That is now worthy of comment in itself, as he has been quick to dismiss the findings of the United Nations special rapporteur on adequate housing, Raquel Rolnik, as “anecdotal” – and she has spoken to far more people than he did!

Inevitably, Vox Political published an article on the subject and – because the SoS had made it a matter of belief, prefaced the story with a few verses that could be sung to the old Not The Nine o’clock News/Rowan Atkinson song ‘I Believe‘.

That would have been the end of it – but then it became clear that Mr … Smith was delaying a meeting with the Commons Work and Pensions committee, convened to make him account for his manipulation of the statistics.

It seems clear that he has been waiting for the fuss to die down.

Dear reader, you can probably work out the rest for yourself. The lyrics and music were available and, with the addition of a few more words, Vox Political went into the recording studio.

The audio track that resulted is rudimentary but does the job. Yes, that is Vox founder Mike Sivier’s voice, for which he apologises. He played all the instruments as well, so he supposes he should be doubly apologetic.

The video was put together with photographs trawled from the Internet, interspersed with specially-written captions, and is intended only to give YouTube viewers something visual to enjoy while they’re listening to the song. All the images are copyright their respective creators and were freely stolen for humorous use – for which, again, we apologise.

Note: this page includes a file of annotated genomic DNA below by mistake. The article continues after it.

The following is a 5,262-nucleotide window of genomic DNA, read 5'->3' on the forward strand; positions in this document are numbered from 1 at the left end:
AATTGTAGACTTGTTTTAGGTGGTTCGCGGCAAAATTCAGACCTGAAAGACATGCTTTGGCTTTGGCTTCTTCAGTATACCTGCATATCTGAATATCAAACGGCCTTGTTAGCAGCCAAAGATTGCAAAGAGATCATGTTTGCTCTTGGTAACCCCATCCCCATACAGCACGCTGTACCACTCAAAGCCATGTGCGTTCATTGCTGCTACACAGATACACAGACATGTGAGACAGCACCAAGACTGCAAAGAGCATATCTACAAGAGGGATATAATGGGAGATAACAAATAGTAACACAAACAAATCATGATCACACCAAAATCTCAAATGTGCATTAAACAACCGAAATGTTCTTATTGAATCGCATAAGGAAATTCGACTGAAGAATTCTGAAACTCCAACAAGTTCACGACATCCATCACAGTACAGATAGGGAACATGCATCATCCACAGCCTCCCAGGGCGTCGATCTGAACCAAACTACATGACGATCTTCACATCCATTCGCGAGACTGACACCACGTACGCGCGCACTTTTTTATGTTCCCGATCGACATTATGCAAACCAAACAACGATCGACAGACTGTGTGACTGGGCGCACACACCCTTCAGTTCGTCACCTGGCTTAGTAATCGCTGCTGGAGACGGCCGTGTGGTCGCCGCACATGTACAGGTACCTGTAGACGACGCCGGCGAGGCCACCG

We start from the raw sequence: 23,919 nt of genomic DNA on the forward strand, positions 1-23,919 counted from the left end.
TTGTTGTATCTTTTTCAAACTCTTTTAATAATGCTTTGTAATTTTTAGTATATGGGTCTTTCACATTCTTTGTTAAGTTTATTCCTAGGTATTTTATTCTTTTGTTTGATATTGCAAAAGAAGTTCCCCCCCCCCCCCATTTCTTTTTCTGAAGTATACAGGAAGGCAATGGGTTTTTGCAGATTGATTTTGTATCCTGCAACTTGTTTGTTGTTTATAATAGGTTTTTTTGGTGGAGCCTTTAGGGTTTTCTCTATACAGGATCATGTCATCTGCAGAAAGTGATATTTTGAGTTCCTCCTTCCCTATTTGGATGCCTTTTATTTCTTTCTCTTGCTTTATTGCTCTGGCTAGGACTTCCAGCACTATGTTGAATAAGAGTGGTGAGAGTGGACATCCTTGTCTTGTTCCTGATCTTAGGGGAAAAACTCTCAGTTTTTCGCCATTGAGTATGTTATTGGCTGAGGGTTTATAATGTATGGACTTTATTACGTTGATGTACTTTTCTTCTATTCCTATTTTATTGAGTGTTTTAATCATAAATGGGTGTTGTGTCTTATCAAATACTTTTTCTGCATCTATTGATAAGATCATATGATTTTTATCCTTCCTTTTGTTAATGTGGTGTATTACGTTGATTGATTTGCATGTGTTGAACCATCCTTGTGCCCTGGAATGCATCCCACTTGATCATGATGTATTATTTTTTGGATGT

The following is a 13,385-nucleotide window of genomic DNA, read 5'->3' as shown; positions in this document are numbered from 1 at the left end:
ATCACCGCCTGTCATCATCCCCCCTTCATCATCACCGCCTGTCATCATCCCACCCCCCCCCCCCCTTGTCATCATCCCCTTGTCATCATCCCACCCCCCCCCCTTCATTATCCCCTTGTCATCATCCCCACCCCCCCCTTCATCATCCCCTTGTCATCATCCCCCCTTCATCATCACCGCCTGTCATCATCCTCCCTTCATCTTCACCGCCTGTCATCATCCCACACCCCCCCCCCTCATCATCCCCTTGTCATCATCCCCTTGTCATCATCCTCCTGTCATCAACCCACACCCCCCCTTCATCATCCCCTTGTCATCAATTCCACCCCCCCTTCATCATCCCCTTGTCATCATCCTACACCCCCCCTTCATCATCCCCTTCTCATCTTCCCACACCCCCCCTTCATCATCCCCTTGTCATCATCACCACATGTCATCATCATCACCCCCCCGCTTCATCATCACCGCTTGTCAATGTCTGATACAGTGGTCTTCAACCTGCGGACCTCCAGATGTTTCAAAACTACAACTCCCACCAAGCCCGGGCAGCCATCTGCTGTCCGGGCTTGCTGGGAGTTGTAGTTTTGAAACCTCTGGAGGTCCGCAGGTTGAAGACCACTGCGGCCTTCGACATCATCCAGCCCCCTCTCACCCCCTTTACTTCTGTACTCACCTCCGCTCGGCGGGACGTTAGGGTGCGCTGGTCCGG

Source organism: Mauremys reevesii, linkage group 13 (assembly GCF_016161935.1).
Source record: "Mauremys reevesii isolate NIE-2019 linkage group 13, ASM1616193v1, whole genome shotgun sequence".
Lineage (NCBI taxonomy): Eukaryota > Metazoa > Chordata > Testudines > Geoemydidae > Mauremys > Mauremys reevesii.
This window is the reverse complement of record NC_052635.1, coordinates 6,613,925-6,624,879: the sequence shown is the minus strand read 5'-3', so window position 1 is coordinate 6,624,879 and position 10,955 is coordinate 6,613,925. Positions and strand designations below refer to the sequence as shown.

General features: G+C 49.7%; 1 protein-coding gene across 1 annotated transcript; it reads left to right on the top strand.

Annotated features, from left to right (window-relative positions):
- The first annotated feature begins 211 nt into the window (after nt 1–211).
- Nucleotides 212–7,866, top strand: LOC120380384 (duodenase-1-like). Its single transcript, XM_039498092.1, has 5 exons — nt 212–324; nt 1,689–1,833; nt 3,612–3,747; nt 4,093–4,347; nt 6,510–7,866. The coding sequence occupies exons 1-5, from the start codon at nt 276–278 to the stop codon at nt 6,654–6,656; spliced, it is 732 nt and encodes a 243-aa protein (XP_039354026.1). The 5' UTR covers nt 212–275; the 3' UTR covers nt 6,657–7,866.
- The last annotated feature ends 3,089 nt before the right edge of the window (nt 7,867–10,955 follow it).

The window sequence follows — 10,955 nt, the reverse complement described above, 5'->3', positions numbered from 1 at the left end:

We think the result is a lot of fun – amateurish, haphazard and slapdash though it is.

It gets the point across.

Please feel free to copy the code and embed the YouTube video anywhere you see fit. This was made to be seen, to be enjoyed, and to get across a message about Iain Duncan Smith and his beliefs.

We hope you all enjoy it!

Follow me on Twitter: @MidWalesMike

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A partly political broadcast from my band

One of the ways I relax is by performing in a band, with a few mates, called the Dodgie Jammers. We play ska, and some of our songs (as you can probably guess from the title of this post) are political. Here’s one for your listening pleasure. The quality’s a bit ropey but I hope you can appreciate the intention behind it.

[soundcloud url=”http://api.soundcloud.com/tracks/25150109″]